She’s back out the front door in her nighty again.
"Just taking out the recycling, love’" she chirps on her way out the door carrying a solitary can of coke, careful not to smear her freshly painted nails.
Oh, you’ve noticed her sudden enthusiasm for recycling recently. Especially when that new neighbour is around. What’s his name? Simon. Hmmph. Even his name sounds like a sneer. Slimy Simon with his tight little cycle shorts, and his twinkly blue eyes.
Silly old trollop, making a show of herself in front the whole neighbourhood. She must think you’re blind. Oh, but you see her. It’s been like this ever since Slimy Simon moved in last month. He came round to introduce himself one night. Brought wine and cupcakes. Cupcakes, I ask you!
The moment she saw him, she was oozing all over him like rancid butter, tongue hanging so far out of her mouth you thought you’d have to scrape it off the floor and poke it back into her mouth with a stick. He wasn’t exactly discouraging her either; staying to share the bottle, talking about all his foreign travels and fancy, extreme sports.
You can hear their idle chatter now, her too-harsh, girlie giggles floating through the ajar door. What is she doing?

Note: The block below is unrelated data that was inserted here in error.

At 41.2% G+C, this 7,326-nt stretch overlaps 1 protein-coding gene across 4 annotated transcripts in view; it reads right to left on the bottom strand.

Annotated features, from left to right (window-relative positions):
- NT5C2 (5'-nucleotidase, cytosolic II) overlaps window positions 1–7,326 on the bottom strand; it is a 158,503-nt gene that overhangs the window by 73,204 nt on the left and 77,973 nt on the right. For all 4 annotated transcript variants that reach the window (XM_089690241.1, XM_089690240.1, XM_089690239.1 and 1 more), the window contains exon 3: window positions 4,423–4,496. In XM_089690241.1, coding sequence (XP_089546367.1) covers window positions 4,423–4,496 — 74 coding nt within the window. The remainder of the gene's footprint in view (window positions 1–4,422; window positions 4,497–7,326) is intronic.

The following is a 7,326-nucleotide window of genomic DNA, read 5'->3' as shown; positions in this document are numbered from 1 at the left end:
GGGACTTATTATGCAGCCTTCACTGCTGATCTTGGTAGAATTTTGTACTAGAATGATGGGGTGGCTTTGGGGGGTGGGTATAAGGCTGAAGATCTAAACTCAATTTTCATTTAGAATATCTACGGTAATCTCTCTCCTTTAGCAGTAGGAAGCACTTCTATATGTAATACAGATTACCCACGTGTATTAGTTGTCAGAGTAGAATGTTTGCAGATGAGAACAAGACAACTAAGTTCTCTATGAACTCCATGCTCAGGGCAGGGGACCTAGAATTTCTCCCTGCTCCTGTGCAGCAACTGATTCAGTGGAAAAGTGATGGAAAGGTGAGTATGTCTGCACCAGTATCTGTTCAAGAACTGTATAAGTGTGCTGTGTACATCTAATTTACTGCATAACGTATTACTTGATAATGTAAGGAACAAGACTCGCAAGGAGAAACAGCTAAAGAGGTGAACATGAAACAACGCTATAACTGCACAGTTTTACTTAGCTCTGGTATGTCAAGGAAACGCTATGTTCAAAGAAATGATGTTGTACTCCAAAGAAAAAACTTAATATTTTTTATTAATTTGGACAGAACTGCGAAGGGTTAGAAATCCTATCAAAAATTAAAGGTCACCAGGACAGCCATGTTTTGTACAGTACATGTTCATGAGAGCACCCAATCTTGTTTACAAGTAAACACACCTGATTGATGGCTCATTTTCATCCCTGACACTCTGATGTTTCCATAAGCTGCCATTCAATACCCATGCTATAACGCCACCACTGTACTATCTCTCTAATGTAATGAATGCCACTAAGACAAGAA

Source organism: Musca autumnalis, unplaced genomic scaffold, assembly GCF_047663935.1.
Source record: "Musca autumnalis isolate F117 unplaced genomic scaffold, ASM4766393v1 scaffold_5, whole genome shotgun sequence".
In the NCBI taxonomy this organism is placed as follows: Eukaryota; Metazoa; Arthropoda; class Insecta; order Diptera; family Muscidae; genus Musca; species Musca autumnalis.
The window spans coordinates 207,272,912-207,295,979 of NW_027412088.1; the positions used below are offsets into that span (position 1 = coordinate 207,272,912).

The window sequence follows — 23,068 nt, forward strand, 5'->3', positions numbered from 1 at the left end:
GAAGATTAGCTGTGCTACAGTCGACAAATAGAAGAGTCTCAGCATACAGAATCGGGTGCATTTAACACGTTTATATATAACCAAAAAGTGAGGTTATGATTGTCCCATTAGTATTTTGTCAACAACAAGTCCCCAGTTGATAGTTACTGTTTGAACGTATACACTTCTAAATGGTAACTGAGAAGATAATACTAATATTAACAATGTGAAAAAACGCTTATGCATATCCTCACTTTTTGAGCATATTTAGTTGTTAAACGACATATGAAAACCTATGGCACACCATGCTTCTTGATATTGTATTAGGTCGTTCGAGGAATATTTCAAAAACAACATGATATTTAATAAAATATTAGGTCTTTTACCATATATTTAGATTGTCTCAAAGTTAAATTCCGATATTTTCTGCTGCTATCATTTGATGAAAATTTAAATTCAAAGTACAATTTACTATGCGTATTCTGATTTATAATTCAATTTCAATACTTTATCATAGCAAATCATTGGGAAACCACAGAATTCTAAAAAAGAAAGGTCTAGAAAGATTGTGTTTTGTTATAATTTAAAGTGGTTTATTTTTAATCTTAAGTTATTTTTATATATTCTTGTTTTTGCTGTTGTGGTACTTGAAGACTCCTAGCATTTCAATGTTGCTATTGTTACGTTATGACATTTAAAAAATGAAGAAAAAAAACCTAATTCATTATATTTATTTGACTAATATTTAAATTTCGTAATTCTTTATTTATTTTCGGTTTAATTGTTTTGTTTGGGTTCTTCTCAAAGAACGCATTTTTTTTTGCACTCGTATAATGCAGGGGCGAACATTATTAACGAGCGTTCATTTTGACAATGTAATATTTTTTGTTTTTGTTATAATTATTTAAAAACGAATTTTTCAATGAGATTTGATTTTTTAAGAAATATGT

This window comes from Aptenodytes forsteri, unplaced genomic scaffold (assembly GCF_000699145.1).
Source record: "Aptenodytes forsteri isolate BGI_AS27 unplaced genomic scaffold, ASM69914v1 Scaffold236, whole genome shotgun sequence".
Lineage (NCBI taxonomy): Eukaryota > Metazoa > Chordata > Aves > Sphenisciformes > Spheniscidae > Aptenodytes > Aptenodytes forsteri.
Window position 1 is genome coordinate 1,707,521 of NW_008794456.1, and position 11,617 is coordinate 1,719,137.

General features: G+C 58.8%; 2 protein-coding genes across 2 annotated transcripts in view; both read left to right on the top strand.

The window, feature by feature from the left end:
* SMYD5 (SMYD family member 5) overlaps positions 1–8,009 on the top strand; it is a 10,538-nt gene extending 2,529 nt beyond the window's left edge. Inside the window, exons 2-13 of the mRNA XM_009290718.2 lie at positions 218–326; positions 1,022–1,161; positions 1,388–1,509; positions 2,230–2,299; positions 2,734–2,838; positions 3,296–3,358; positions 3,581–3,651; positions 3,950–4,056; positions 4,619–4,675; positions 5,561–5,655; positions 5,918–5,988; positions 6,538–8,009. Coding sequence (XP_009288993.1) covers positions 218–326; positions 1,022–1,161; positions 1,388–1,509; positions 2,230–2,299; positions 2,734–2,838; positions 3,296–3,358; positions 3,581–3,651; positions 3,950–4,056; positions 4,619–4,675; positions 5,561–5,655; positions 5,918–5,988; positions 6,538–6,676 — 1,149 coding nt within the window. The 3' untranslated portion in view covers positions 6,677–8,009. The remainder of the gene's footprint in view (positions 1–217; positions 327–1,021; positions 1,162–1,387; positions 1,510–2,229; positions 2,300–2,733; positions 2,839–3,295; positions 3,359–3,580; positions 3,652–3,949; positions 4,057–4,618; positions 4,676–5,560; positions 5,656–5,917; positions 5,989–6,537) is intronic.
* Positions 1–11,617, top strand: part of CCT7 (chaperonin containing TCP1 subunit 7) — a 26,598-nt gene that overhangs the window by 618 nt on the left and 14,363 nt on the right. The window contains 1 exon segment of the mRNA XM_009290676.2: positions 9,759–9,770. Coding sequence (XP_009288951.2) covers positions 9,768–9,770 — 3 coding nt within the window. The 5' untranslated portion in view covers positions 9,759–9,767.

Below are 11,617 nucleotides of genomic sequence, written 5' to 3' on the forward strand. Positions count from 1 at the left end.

You’ve had murder fantasies about him. How you’d like to tie him up and kill him slow. How you’d like to hang him from his toes, slice him all over with a very sharp knife, watch him bleed to death…
She’s coming back in, and for a moment you have a guilty urge to hide, to become inconspicuous in some way, pick up the paper from the chair and pretend to read it. But you don’t, because you remember she’ll just look right through you same as always. These days, she doesn’t even seem to notice you’re there.
She wouldn’t have got away with that in the old days. You wouldn’t have let her. But there’s nothing you can do now. All you can do is stand and watch as your Irene goes about her business. If only you were still alive, you’d have given her what for. She knows that only too well. Has a few scars to prove it. Not on the face though. Never on the face.
Face of an angel, she has, even now ten years later. Always so meek and simple. You never thought she’d have the strength to fight back. Never thought she’d be the type. You should’ve known she’d not stand for you hurting the boy. The first time you raised a hand to him you could see her eyes burn with something hot-coal white. There wasn’t a second.
You’ll never know how she managed to clean up all that blood. Where she found the strength to drag you down the cellar, bury you, but she did. Stronger than she looks, the old girl.
You look at the boy now, your son. 15 years old. Strapping lad. He looks nothing like you, and you wonder again if he was really yours.
"That Simon one seems nice, mum", he says and she smiles widely, ruffling his hair as she looks off into the distance.
"He’s not bad I suppose", she says, walking towards the kitchen. "Fancy a brew, love?" She calls back over her shoulder, the sun through the doorway hitting her just right, so it looks like she’s shining.
photo credit: kamshots